In this uppermost chamber, you will find saints like Our Blessed Mother and St. Joseph who, because of their virtue and holiness, can be fully and completely with God. They can gaze on God in his Holiness and not be destroyed by his beauty. For the ancients and for St. Teresa of Ávila, Heaven was not easily attainable, nor was it cheap. Heaven would be attained by a soul only through an active and bloody fight against the tempter and sin throughout his lifetime. For St. Teresa, even in the afterlife, more virtue and additional holiness could be achieved for an aspiring soul, with Heaven's uppermost level being an attainable goal.

On the opposite end of last things, a parallel can be drawn for Hell. Dante, in his seminal work The Inferno, wrote about Hell, a final end for many, which was hierarchical, had multiple levels and had many occupants. Like St. Teresa's work on Heaven, The Interior Castle, Dante's work, The Inferno, is lost on postmoderns living in this new millennium.

For postmoderns who don't believe much in an afterlife, let alone the differentiation within Heaven or Hell, these conceptualizations are all just old myths, perhaps entertaining to ponder, but nothing to consider when making decisions on how to live day to day. For postmoderns, what is most important is how practical their actions are in fulfilling their life goals — in fulfilling their bucket list — such as living in the home they have always wanted, driving the type of car they like, eating their favorite foods and on and on.

Prior generations had bucket lists, too, but the bucket list was never an end in itself. For earlier generations, the end was to become a virtuous man or woman, orientated at being in a right relationship with one's maker and being someone who has integrity, as compared to a list of self-centered experiences in a malleable world devoid of all true rationality and reason. Reason, natural law, tradition, truth, are all nebulous or outdated concepts for postmoderns today. For those who might still think and talk about their immortal souls, Heaven is open for all because God is Love and Love would never send a person to Hell.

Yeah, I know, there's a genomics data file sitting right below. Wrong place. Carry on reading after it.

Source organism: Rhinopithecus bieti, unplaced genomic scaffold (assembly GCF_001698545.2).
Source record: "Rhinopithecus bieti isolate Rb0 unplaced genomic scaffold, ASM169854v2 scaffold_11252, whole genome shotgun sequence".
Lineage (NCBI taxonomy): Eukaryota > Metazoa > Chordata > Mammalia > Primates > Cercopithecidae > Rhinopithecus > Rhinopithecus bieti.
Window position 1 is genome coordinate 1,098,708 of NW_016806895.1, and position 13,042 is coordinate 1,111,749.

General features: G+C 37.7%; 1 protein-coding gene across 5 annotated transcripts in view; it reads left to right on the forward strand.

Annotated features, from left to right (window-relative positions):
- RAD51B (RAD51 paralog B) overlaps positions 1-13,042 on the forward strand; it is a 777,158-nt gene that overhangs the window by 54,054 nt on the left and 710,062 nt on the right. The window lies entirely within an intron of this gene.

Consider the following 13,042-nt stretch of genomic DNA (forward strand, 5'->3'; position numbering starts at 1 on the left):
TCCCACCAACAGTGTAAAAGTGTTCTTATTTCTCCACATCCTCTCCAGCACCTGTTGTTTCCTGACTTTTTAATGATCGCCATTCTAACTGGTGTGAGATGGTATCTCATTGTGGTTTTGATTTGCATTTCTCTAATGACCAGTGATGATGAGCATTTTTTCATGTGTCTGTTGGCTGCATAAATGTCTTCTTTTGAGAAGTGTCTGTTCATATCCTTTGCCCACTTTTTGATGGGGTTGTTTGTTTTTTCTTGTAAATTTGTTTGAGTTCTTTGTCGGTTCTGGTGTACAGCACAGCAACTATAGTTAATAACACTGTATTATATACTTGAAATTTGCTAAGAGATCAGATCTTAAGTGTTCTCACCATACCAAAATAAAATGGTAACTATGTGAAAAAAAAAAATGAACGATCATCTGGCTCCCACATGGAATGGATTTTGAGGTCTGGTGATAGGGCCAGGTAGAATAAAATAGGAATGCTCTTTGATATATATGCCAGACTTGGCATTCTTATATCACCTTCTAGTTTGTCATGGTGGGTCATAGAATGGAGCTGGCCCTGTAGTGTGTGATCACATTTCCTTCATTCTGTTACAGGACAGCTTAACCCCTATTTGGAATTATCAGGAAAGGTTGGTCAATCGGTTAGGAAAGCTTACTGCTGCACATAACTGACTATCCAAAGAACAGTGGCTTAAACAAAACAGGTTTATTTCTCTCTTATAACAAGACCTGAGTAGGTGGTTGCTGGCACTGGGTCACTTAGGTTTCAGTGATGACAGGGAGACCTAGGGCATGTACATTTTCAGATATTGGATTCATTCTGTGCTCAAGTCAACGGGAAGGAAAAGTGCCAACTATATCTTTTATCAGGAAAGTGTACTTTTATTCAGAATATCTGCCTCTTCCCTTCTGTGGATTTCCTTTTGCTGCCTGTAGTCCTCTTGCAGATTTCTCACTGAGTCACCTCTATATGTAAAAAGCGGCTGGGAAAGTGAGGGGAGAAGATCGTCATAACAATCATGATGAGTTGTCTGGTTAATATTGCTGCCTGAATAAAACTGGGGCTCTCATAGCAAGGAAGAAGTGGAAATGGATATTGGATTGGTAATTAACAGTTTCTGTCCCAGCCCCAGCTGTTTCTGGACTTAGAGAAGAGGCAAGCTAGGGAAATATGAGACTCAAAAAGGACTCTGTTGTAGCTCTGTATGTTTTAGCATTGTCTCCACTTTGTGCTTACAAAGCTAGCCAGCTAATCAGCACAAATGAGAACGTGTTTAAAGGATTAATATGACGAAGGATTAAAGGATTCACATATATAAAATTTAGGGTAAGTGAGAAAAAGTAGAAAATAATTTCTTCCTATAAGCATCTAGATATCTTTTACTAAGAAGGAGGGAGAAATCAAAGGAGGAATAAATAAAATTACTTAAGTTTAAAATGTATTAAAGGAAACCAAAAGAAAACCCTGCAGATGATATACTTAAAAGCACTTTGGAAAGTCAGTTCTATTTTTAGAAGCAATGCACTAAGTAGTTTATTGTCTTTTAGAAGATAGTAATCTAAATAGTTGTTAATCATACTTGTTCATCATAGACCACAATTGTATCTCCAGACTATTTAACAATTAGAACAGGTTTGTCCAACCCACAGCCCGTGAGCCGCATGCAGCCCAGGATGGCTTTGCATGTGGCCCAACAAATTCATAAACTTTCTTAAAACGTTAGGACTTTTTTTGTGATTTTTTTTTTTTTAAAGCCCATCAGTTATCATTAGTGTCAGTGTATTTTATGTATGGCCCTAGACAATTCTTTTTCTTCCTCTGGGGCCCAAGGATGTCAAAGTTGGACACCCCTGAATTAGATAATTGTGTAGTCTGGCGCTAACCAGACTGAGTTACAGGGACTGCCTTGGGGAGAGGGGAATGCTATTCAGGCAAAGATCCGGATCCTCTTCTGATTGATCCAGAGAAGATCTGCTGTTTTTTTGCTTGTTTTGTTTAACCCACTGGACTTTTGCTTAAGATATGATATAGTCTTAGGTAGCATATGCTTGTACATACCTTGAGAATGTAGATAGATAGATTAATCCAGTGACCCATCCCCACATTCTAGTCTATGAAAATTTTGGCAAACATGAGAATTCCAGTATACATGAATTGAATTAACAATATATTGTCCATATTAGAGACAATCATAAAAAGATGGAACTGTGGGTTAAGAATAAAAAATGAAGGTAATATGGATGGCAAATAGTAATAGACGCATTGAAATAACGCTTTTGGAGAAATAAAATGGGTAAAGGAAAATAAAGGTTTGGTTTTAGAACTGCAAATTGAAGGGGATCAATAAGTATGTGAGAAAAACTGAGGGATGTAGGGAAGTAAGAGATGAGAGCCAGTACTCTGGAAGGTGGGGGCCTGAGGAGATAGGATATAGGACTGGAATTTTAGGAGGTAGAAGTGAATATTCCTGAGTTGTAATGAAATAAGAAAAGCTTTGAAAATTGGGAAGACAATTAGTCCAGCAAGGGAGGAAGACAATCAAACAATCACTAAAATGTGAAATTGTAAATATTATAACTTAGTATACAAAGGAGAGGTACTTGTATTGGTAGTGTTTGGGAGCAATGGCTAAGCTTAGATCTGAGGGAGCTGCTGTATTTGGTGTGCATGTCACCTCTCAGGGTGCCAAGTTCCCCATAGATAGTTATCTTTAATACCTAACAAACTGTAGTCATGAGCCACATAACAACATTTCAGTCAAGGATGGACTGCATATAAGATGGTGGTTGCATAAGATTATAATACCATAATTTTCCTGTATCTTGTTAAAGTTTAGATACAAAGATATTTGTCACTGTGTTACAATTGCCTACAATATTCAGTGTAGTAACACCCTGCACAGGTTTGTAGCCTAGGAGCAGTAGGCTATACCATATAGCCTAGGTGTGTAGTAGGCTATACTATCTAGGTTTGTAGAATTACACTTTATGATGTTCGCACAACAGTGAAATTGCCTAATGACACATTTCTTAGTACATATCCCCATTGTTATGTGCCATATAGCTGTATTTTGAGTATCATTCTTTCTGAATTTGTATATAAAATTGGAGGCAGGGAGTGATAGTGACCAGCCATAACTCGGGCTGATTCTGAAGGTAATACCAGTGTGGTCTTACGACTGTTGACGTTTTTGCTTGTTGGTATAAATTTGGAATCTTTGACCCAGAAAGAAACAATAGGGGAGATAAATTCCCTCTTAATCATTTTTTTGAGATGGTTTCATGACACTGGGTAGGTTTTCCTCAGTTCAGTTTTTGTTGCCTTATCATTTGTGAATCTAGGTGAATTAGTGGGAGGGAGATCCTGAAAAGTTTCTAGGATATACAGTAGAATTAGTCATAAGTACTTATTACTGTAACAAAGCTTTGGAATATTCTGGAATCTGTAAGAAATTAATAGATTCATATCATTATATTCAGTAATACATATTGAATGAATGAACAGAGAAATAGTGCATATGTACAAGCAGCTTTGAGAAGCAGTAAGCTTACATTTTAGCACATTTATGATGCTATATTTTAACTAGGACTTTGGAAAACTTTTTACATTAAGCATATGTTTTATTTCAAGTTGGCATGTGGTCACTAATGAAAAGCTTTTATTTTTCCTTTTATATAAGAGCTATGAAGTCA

They reject their own redemption!

In the book of Genesis, we find the story of Noah and the great flood, a punishment sent by God upon the world to destroy the bulk of humanity because humanity had become exceedingly wicked over time, having rejected God, natural law and rationality. Noah's evil neighbors laughed at his piety and his construction of the Ark. To them Noah's piety and his preparations for the flood were just foolishness, until the flood came and they died. And they were damned to Hell.

Ironically, these men and women who perished in the flood would occupy one of Hell's upper regions, one of those levels just below the surface, not far from the rim of the void. Whereas those who die now, who belligerently reject God, the natural law and right reason, will end up in one of Hell's lowest pits. Because, in addition to rejecting these, they reject divine revelation and God's gift of a Redeemer in his only Son, Jesus Christ. They reject their own redemption!

Images of Our Lady of Fatima, La Salette and Częstochowa all depict a Blessed Mother with a tragically sad face, a face shedding tears, not because her Son did not fulfill his mission, but because he did and then people walk away blithely, indifferent to this greatest of all God's gifts. This is a sad reflection upon this postmodern generation, a sad reflection upon which final destination will be occupied by the most souls. Lent is a season in the Church to re-orientate oneself to God and to what is holy and good. May the faithful take these Lenten goals to heart and keep their eyes firmly fixed upon their Creator and their salvation.

--- Campaign 27425 ---


Have a news tip? Submit news to our tip line.

We rely on you to support our news reporting. Please donate today.
By commenting on you acknowledge you have read and agreed to our comment posting guidelines

Loading Comments